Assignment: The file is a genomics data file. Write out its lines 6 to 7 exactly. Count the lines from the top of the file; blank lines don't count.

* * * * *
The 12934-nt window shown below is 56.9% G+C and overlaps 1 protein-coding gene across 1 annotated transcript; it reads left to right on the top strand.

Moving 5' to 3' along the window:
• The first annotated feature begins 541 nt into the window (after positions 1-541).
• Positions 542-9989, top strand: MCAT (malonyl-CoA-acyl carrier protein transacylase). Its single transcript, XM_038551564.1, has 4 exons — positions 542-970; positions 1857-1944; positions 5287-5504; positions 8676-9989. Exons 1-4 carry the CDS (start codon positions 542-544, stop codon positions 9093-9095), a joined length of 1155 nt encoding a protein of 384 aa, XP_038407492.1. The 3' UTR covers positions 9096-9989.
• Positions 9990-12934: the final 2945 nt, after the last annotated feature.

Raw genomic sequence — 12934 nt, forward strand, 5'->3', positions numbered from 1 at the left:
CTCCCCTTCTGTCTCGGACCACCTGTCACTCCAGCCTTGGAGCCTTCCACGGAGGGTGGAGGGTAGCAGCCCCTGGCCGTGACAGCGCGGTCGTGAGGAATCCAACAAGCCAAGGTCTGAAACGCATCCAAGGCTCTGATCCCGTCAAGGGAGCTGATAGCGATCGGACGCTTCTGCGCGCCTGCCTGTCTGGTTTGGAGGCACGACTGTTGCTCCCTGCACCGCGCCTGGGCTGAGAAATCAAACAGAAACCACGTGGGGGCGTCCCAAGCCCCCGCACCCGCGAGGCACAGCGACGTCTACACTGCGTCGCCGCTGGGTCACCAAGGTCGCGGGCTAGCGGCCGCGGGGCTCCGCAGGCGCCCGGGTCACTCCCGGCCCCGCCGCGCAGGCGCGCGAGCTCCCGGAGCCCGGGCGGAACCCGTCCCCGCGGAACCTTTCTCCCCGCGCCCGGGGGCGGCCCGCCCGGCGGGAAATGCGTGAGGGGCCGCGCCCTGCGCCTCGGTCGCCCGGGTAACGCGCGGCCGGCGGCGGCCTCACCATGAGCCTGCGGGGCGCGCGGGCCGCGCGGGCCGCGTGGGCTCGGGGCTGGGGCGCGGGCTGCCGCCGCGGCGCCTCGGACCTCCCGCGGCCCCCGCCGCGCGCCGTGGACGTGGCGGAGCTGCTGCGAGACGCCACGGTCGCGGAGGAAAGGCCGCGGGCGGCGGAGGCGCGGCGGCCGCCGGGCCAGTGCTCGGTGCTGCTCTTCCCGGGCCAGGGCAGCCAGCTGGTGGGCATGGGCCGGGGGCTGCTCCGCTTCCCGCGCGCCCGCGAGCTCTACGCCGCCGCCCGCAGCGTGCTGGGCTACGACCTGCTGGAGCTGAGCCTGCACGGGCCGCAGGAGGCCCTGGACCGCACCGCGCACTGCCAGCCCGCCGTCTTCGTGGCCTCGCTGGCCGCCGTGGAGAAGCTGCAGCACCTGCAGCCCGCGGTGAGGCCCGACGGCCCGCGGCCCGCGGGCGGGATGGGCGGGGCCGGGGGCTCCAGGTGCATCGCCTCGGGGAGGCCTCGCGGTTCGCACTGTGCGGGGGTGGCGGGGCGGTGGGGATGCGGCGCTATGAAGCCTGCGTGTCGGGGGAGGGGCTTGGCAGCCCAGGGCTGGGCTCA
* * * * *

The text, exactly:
Raw genomic sequence — 12934 nt, forward strand, 5'->3', positions numbered from 1 at the left:
CTCCCCTTCTGTCTCGGACCACCTGTCACTCCAGCCTTGGAGCCTTCCACGGAGGGTGGAGGGTAGCAGCCCCTGGCCGTGACAGCGCGGTCGTGAGGAATCCAACAAGCCAAGGTCTGAAACGCATCCAAGGCTCTGATCCCGTCAAGGGAGCTGATAGCGATCGGACGCTTCTGCGCGCCTGCCTGTCTGGTTTGGAGGCACGACTGTTGCTCCCTGCACCGCGCCTGGGCTGAGAAATCAAACAGAAACCACGTGGGGGCGTCCCAAGCCCCCGCACCCGCGAGGCACAGCGACGTCTACACTGCGTCGCCGCTGGGTCACCAAGGTCGCGGGCTAGCGGCCGCGGGGCTCCGCAGGCGCCCGGGTCACTCCCGGCCCCGCCGCGCAGGCGCGCGAGCTCCCGGAGCCCGGGCGGAACCCGTCCCCGCGGAACCTTTCTCCCCGCGCCCGGGGGCGGCCCGCCCGGCGGGAAATGCGTGAGGGGCCGCGCCCTGCGCCTCGGTCGCCCGGGTAACGCGCGGCCGGCGGCGGCCTCACCATGAGCCTGCGGGGCGCGCGGGCCGCGCGGGCCGCGTGGGCTCGGGGCTGGGGCGCGGGCTGCCGCCGCGGCGCCTCGGACCTCCCGCGGCCCCCGCCGCGCGCCGTGGACGTGGCGGAGCTGCTGCGAGACGCCACGGTCGCGGAGGAAAGGCCGCGGGCGGCGGAGGCGCGGCGGCCGCCGGGCCAGTGCTCGGTGCTGCTCTTCCCGGGCCAGGGCAGCCAGCTGGTGGGCATGGGCCGGGGGCTGCTCCGCTTCCCGCGCGCCCGCGAGCTCTACGCCGCCGCCCGCAGCGTGCTGGGCTACGACCTGCTGGAGCTGAGCCTGCACGGGCCGCAGGAGGCCCTGGACCGCACCGCGCACTGCCAGCCCGCCGTCTTCGTGGCCTCGCTGGCCGCCGTGGAGAAGCTGCAGCACCTGCAGCCCGCGGTGAGGCCCGACGGCCCGCGGCCCGCGGGCGGGATGGGCGGGGCCGGGGGCTCCAGGTGCATCGCCTCGGGGAGGCCTCGCGGTTCGCACTGTGCGGGGGTGGCGGGGCGGTGGGGATGCGGCGCTATGAAGCCTGCGTGTCGGGGGAGGGGCTTGGCAGCCCAGGGCTGGGCTCA